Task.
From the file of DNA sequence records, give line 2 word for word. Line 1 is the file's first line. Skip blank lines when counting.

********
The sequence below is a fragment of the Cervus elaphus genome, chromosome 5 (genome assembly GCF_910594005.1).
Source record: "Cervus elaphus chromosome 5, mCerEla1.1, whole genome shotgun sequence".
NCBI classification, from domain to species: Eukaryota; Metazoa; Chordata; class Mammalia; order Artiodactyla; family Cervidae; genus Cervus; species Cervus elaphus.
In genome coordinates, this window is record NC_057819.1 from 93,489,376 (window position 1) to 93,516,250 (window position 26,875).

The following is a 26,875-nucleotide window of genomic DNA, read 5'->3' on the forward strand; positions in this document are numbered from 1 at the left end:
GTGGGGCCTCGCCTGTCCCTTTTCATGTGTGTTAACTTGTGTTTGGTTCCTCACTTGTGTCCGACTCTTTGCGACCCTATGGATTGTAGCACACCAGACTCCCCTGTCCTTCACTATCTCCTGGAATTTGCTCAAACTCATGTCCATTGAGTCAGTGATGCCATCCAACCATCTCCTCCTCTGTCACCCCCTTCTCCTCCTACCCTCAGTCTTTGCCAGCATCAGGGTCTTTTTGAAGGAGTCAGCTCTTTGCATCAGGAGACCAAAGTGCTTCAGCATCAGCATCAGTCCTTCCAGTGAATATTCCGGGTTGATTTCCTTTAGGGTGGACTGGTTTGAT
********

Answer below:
Source record: "Cervus elaphus chromosome 5, mCerEla1.1, whole genome shotgun sequence".